This thread was originally written and published in September 2022. It has been lightly edited and corrected as applicable for this post.
Apropos current events, I thought it might be interesting, relevant or both to delve a little into the name of a certain street and dispel a few myths or misapprehensions about it. 🧵👇
The Royal Mile of course is the ancient main street of Edinburgh’s Old Town, named for the mile long route between Edinburgh Castle and the Palace of Holyroodhouse and long trodden by monarchs of Scotland, yes? The history books actually say this, so it must be true, yes?
Well, no. Not really. OK, the bit about it being a mile long between the Castle and the Palace is correct, it almost exactly is – give or take a foot, yard or metre. But that’s a statute mile, not a Scots mile (which is ~200m longer) so that should raise a slight suspicion as to how ancient a term it really is.
You also won’t find any property with a street address on “The Royal Mile”. You won’t find it in any old Post Office directory listing.
No. The Royal Mile is a collective term for 4 distinct streets, which in days of yore were in 2 completely separate burghs. From top of the hill to bottom, or from west to east, The Castle Hill, Lawnmarket and High Street were in Edinburgh and the Canongate was in the burgh of Canongate, shown in Kincaid’s street map of 1784 (🗺️NLS)
Stuart Harris, who wrote the book on Edinburgh street names, takes particular exception to the term; “to use this label for the combined length of the separate historic market streets [Edinburgh and the Canongate] it is at cost of blurring the distinction between the two“
He continues “it is not only meaningless historically, but unhappily gives an impression that this was a route created to link castle and palace, whereas the truth is that it came into being hundreds of years before the kings of Scots had anything to go with the fortress or the palace“.
Harris notes that in medieval references it is given as “via Regia“, the King’s Way, but then that strictly was given to any public highway, with the adjoining streets and closes all being in private ownership in their respective burghs. Using the “nickname” of Royal Mile he bemoaned was causing the erosion of the historic and distinct individual street names, “with a regrettable loss of civic dignity“.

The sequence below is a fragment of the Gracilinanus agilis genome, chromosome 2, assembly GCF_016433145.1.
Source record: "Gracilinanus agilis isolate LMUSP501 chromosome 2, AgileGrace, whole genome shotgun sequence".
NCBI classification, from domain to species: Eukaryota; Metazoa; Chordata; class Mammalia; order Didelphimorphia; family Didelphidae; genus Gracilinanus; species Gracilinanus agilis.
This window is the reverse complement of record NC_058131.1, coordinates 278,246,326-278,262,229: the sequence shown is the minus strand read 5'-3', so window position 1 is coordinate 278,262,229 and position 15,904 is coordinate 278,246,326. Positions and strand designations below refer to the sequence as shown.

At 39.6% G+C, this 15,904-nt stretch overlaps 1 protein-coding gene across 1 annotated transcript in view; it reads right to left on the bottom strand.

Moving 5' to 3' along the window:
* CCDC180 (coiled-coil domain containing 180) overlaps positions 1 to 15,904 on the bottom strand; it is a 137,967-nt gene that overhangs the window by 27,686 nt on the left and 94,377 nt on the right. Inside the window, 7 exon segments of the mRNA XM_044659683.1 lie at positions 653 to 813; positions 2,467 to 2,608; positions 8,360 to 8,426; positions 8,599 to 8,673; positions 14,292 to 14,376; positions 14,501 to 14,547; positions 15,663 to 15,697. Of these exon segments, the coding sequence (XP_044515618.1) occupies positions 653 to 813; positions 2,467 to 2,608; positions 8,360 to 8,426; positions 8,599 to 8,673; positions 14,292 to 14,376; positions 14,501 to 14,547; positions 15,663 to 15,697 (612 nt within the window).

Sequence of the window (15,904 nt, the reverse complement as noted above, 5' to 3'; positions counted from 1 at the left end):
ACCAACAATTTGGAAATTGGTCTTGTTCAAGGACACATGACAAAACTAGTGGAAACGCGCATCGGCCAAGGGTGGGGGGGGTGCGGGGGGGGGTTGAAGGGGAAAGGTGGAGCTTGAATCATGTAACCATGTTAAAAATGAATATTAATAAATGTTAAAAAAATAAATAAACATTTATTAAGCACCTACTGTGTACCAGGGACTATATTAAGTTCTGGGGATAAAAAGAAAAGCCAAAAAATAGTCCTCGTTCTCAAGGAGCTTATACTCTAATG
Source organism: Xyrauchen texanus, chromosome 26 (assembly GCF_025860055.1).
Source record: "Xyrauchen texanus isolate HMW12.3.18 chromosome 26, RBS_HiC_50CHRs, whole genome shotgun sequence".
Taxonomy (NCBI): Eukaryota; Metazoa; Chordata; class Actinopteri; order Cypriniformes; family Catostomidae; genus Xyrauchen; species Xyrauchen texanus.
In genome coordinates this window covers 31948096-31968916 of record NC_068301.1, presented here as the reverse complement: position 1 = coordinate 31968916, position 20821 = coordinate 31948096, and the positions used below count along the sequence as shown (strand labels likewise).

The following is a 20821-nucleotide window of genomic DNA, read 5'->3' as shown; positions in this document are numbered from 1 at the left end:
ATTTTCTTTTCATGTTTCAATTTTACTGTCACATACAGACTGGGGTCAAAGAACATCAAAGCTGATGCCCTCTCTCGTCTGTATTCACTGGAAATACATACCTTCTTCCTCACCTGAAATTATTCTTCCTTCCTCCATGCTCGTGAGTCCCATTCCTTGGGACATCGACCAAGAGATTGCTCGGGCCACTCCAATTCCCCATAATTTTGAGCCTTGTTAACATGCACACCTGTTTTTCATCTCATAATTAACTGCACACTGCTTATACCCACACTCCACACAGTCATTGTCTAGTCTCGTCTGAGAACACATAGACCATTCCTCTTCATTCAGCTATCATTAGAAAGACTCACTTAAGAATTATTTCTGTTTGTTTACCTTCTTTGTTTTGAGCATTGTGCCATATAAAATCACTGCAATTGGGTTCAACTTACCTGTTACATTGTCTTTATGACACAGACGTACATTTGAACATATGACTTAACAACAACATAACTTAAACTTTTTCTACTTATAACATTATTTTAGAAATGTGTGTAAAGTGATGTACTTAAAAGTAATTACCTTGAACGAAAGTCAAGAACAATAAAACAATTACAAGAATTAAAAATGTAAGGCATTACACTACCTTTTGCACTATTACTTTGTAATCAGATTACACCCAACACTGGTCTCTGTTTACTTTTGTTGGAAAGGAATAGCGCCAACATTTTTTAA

The route is undoubtedly ancient, a track will have existed along the spine of the Castle Rock since as long as people scratched out a living on its summit as a defensible place to survive. But how old are the street names and how old is the name “Royal Mile?”
The earliest medieval references to the High Street describe a “vicus foralis” or Market Street, because that’s what it was and much wider than it is now. By the 16th c. it’s the “magnus vicus” or Great Street and by the start of the 17th it’s the High Street or Hie Gate. This sketch reconstructs the 15th century birds eye view
The name Castle Hill, now partly buried beneath the 18th and 19th c. Esplanade, dates to at least 1484. It refers to the hill you climb to reach the Castle, the Castle itself sits on the Castle Rock. There’s evidence to suggest that the Castle Hill predates the High Street as the main centre of populace of Edinburgh.
The Lawnmarket is nothing to do with lawns or selling fodder. Lawn is a corruption of the Scots “Laund” or “Laun“; in English – Land; it was the Landmercatt, where people from the land outwith the burgh could trade, the main city market only being for traders of the burgh.
And the Canongate, the principle thoroughfare of the burgh of that name dates not long after the foundation of the Holyrood Abbey in 1128, first being recorded in 1363 as the “Vicus canonicorum” or “Canoungait“, the way of the Canons (of the Abbey)
The burgh of Canongate, whose superiority was held by the Abbey until the Scottish Reformation, post-dated the street name and was established at some time in the 15th century.
And what of “The Royal Mile”? Well, it’s a term that first appears in the late 19th century. There are a couple of references to it in articles in The Scotsman in the 1880 and 1890s, written in a manner that implies it was clearly understood locally.
But crucially, it’s not given as a proper noun, it’s the “royal mile“, it’s a descriptive nickname. It first appears in print probably in 1901, in “Edinburgh in the Nineteenth Century” by W. M. Gilbert. Again, with the quote marks and no capital on mile, it’s clearly a nickname
From here, use grows considerably. A burgh councillor, C. J. Mcarthy, gave a talk of that title to the Edinburgh Architectural Association in 1905, illustrated by magic lantern slides. By 1920, it’s the title of a historical guidebook published locally, by Robert T. Skinner
And by the 1930s, the name and its mythical genesis is firmly embedded in the popular history books.
So there you have it. Yes, the Royal Mile or royal mile is a well accepted and established local name for the area between the Castle and the Palace, but as is often the case the accepted history is a relatively modern invention and divorced from reality.
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